This post is by Matthew Poth, 2017-18 Library of Congress Teacher in Residence.
A frustration early in my teaching career was getting students to interact critically with primary sources. After many lackluster attempts, I determined to seek a solution. Through trial and error with different approaches, I found the most success when teaching students a step-by-step approach to critical analysis. It’s important to teach each skill and give students the tools to master it.
I first select objects that will help students move past their first judgment, look closely, and ask questions about the object. The object needs to offer several different layers for analysis. It is hard to teach students to dig beyond the obvious when there isn’t a lot to look at. The item also has to be interesting. Once I have selected an item, I give students just enough information to get started but don’t over share with them.
For example, when learning about the Renaissance, I enjoy showing students “The Knight, Death, and the Devil,” by Albrecht Dürer because it exposes them to a darker side of Renaissance art than works they normally get to see in classrooms, like da Vinci’s Last Supper or Michelangelo’s Sistine Chapel.
When students first engage with this image, I encourage them to investigate it on their own for several minutes and make a list of what they see. I introduce a scripted response: “I see… and I think it means….” to help them analyze the image in addition to looking at it. Asking them to explain what they think it means supports inquiry and builds discussion. After they have a chance to digest the image, I ask them to share quietly with a partner for a minute each and cross off the things mentioned by their partner. When the class seems ready, volunteers tell the class what is left on their list. To deepen discussion and analysis, I invite students to explain further with guiding questions like “Why do you think that was included?” or “What else in the image would support that?” Check out the set of Teacher’s Guides for more questions to help deepen thinking and analysis of a variety of primary source formats.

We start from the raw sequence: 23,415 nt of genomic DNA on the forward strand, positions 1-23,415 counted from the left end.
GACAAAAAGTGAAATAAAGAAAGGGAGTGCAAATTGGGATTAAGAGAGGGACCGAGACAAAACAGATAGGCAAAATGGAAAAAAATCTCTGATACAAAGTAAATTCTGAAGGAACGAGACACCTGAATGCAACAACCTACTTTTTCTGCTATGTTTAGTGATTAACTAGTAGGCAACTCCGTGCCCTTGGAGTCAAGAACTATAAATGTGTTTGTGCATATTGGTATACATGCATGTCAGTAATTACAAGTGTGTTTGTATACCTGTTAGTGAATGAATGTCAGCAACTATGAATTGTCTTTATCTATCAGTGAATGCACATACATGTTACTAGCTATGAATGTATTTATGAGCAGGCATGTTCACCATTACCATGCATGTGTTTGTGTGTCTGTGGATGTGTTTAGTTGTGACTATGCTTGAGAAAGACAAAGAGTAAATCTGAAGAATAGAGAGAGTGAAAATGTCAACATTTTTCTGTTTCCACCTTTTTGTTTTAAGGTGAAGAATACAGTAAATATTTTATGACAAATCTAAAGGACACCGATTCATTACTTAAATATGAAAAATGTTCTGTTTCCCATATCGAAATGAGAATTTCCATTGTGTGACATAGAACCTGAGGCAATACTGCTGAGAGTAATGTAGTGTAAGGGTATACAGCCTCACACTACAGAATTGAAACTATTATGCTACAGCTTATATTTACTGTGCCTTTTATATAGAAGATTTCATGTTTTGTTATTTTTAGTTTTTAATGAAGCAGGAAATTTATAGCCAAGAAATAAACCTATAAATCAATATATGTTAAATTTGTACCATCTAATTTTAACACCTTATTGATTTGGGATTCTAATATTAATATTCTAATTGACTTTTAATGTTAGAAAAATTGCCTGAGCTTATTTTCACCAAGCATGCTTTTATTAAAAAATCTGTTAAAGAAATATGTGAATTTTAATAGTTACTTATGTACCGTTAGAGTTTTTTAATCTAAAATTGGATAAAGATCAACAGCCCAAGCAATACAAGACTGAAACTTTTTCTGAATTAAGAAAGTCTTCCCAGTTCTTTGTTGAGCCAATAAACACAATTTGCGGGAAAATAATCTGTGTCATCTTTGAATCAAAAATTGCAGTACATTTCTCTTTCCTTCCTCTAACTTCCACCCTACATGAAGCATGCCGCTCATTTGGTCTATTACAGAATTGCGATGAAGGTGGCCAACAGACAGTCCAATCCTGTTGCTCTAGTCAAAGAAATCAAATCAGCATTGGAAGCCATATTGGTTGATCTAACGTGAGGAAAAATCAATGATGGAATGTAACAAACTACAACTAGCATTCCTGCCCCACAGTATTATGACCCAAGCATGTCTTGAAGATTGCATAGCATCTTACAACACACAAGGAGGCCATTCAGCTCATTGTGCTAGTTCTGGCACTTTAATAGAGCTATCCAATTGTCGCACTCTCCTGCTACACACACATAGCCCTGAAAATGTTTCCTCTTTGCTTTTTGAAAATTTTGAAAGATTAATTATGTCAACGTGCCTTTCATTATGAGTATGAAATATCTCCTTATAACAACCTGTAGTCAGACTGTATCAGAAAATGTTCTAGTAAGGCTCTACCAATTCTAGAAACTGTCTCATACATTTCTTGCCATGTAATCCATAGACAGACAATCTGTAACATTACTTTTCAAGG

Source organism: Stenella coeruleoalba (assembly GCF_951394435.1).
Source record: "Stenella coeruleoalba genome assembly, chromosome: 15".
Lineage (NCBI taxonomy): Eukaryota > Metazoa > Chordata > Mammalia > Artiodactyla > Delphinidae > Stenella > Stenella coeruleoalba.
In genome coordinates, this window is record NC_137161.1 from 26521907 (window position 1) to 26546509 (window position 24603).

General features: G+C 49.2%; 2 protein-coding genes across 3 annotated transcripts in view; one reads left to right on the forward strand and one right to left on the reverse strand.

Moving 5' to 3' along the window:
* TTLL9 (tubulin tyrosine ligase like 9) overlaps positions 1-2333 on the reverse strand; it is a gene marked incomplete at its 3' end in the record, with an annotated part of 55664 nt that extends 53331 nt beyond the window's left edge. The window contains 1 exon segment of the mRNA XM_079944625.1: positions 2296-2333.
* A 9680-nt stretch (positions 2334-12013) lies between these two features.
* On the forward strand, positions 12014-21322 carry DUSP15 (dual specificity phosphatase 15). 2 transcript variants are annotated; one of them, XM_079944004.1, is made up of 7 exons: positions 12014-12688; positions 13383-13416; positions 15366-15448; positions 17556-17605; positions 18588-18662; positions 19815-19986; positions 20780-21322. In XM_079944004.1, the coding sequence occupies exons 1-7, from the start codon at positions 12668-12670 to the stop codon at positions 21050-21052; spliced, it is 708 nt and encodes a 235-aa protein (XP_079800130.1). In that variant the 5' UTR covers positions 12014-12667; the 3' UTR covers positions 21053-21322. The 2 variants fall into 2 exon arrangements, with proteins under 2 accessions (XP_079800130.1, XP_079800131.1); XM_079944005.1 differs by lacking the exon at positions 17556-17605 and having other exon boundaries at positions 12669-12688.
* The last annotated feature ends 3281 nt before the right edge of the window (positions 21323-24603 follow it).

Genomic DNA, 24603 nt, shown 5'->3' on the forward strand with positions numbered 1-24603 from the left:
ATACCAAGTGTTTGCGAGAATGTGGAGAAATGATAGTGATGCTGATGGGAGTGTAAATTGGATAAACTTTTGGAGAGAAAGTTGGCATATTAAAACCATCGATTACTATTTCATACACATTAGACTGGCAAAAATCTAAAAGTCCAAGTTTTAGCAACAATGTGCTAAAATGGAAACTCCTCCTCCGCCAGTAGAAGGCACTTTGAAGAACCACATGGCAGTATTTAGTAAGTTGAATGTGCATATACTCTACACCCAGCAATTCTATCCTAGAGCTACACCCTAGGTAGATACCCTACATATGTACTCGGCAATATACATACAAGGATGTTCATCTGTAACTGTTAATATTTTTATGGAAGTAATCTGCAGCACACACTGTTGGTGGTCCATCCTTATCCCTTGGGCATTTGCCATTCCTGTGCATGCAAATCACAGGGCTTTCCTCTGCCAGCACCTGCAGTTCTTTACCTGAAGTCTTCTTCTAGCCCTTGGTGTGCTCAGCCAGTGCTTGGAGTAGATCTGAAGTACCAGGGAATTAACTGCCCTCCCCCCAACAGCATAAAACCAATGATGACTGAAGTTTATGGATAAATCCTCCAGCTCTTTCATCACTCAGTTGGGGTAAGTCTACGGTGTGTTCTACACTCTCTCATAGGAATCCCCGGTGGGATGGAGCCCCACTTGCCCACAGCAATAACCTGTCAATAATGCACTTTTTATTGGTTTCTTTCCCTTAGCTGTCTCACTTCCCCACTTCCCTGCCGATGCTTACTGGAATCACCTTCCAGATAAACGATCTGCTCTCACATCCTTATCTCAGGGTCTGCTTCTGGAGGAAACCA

As students start to master this skill, I challenge them with more complex and in-depth analysis. As students hone their skills, I provide them with more information on a particular item and ask them to work through the same process discussed above to teach them about to read for context clues and bias. It would also be possible to ask students to build a narrative or story around this image using other historical details which would compel them to further investigate the time period.
What approaches do you find useful when introducing primary sources to your students?
I feel your pain! Everytime we do a program with primary sources the students, regardless of their age, look at the primary source and say “I don’t know the answer” or “I don’t understand.” They want to give up immediately because they have never been taught to LOOK, only to fill in a bubble. Once they begin to LOOK, then the entire dynamic changes!